City of London accused of watering down vision to protect area and ignoring Powell & Moya’s Museum of London
The City of London has been criticised for watering down proposals to create a conservation area to protect the greater Barbican area, and leaving out Philip Powell and Hidalgo Moya’s Museum of London, which is earmarked for replacement with a concert hall designed by Diller Scofidio and Renfro.
A meeting of the corporation’s Planning and Transportation Committee yesterday agreed to progress proposals to create new conservation areas covering the Barbican Estate and neighbouring Golden Lane Estate, both by Chamberlin, Powell & Bon.
But the proposed new protection areas exclude a tract of land between the two estates and a swathe to the south of the Barbican, which campaigners had originally sought to include in an all-encompassing conservation zone, which would also have contained the existing Brewery Conservation Area.
Architect and Golden Lane Estate Residents Association chair Tim Godsmark said planning officers’ decision to divide the strongly supported conservation area into five zones had “emasculated the proposal” and risked failing to adequately protect the area’s architectural merit.
“We are hugely disappointed as this leaves especially the area between the estates open to inappropriate development,” he said.
“And as data published this month indicates that the level of successful planning applications in the City is 95%, [this] shows that there is no real control over local development.”
Corporation planning officers decided to divide the proposed conservation area into five zones and assess each one under 12 criteria for designation.
They rejected the southern zone – which contains the Museum of London, and which is currently subject to a five-year immunity from listing certificate granted in 2015 – as not satisfying enough of the criteria for designation.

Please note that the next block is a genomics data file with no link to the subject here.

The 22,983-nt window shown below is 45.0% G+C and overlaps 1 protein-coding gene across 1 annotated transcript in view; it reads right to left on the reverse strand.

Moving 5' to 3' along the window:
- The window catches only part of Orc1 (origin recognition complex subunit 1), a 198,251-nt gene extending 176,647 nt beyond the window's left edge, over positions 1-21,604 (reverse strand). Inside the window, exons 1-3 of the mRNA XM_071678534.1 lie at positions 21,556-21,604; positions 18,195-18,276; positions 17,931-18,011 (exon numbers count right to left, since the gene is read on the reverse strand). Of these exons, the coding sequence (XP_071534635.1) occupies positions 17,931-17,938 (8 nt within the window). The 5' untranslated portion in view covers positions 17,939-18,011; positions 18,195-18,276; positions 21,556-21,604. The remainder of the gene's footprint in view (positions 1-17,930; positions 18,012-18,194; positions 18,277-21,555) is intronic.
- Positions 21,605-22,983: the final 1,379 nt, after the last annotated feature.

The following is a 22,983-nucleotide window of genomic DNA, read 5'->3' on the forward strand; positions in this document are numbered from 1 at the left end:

Last month cutting-edge US practice Diller Scofidio & Renfro was picked to create a concept design for a new home for the London Philharmonic Orchestra on the museum site.
Planning officers reached the same finding for the so-called “Zone 2” between the Golden Lane and Barbican estates, both of which are listed.
The area, which incorporates Fann Street and Bridgewater Square, includes Bernard Morgan House – site of the controversial The Denizen residential scheme, originally designed by AHMM and now taken over by White Ink, which Golden Lane residents say will overshadow their homes.
Ahead of yesterday’s meeting, the Golden Lane Residents Association had lobbied Planning and Transportation Committee members on the importance of protecting not just the already listed estates but their surrounding areas too.
It argued that the area between the estates contained a selection of non-designated heritage assets, including the Jewin Church, and green space that would benefit from the protection of conservation area status.
The group said that in addition to the Museum of London building, the area to the south of the Barbican contained several post-war livery halls of interest, and sections of the Roman and mediæval city walls.
A City of London Corporation spokeswoman said a “robust assessment” had demonstrated that only the Barbican Estate and Golden Lane Estate met the national criteria for designation as conservation areas.
“The remainder of the proposed area does not meet national criteria,” she said.
“Conservation areas are assessed against the quality, coherence and character of an entire area, not against individual assets within the area.
“The setting of conservation areas and listed buildings was a material consideration in the assessment.
“Members of the public will be invited to comment as part of the consultation exercise which was agreed on Tuesday.”
The process will cover only the Golden Lane Estate (Zone 1) and the Barbican (Zone 3).